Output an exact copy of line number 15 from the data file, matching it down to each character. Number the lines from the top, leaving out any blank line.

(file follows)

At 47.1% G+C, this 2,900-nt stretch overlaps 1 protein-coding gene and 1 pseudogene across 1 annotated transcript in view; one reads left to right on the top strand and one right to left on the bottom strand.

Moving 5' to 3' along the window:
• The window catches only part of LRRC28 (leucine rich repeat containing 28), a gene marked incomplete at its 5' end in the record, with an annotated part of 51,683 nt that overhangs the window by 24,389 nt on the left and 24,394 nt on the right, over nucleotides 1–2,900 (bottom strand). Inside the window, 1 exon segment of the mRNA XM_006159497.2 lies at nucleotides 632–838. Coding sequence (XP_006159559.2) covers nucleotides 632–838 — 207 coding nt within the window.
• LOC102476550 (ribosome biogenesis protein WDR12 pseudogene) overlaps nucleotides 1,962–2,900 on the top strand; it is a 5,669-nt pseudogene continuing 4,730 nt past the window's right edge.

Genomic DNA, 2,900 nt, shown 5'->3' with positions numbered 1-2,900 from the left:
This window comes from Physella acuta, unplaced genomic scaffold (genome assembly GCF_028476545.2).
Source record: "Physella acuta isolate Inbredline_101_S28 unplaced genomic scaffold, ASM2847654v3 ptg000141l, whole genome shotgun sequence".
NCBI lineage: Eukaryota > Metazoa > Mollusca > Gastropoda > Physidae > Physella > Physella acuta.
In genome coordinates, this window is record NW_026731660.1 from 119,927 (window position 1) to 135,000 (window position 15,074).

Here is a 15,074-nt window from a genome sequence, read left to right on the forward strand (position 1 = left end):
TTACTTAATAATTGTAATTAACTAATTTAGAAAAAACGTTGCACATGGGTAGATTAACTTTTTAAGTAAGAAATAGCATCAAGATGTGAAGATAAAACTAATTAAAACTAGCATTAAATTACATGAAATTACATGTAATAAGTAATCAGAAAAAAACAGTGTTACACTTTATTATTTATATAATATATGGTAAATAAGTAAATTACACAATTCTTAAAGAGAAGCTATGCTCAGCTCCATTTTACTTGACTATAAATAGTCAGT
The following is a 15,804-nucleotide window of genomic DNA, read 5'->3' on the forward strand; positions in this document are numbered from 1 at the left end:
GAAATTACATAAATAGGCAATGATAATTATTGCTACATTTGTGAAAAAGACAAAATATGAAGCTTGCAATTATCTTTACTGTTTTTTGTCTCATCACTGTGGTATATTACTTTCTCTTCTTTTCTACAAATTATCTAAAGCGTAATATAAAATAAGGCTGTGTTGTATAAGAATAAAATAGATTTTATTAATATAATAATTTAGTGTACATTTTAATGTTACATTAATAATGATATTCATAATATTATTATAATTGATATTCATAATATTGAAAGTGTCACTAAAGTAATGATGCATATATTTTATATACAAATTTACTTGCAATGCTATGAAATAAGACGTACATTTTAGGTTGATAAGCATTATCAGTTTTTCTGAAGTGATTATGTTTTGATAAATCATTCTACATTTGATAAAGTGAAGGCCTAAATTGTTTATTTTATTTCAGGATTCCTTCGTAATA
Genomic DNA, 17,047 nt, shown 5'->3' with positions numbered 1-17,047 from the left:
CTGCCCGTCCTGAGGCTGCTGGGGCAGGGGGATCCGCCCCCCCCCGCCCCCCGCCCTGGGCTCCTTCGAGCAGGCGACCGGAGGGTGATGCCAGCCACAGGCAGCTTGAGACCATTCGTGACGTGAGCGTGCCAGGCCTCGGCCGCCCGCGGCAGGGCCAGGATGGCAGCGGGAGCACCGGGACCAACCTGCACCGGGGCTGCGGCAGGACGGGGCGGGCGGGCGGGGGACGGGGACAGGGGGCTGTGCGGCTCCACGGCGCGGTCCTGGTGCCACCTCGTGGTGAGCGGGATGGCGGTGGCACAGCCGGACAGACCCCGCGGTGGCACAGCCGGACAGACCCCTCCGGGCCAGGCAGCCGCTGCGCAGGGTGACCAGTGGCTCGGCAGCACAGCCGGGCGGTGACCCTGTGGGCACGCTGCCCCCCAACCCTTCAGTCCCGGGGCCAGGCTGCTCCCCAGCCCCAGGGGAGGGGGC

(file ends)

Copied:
CTGCCCGTCCTGAGGCTGCTGGGGCAGGGGGATCCGCCCCCCCCCGCCCCCCGCCCTGGGCTCCTTCGAGCAGGCGACCGGAGGGTGATGCCAGCCACAGGCAGCTTGAGACCATTCGTGACGTGAGCGTGCCAGGCCTCGGCCGCCCGCGGCAGGGCCAGGATGGCAGCGGGAGCACCGGGACCAACCTGCACCGGGGCTGCGGCAGGACGGGGCGGGCGGGCGGGGGACGGGGACAGGGGGCTGTGCGGCTCCACGGCGCGGTCCTGGTGCCACCTCGTGGTGAGCGGGATGGCGGTGGCACAGCCGGACAGACCCCGCGGTGGCACAGCCGGACAGACCCCTCCGGGCCAGGCAGCCGCTGCGCAGGGTGACCAGTGGCTCGGCAGCACAGCCGGGCGGTGACCCTGTGGGCACGCTGCCCCCCAACCCTTCAGTCCCGGGGCCAGGCTGCTCCCCAGCCCCAGGGGAGGGGGC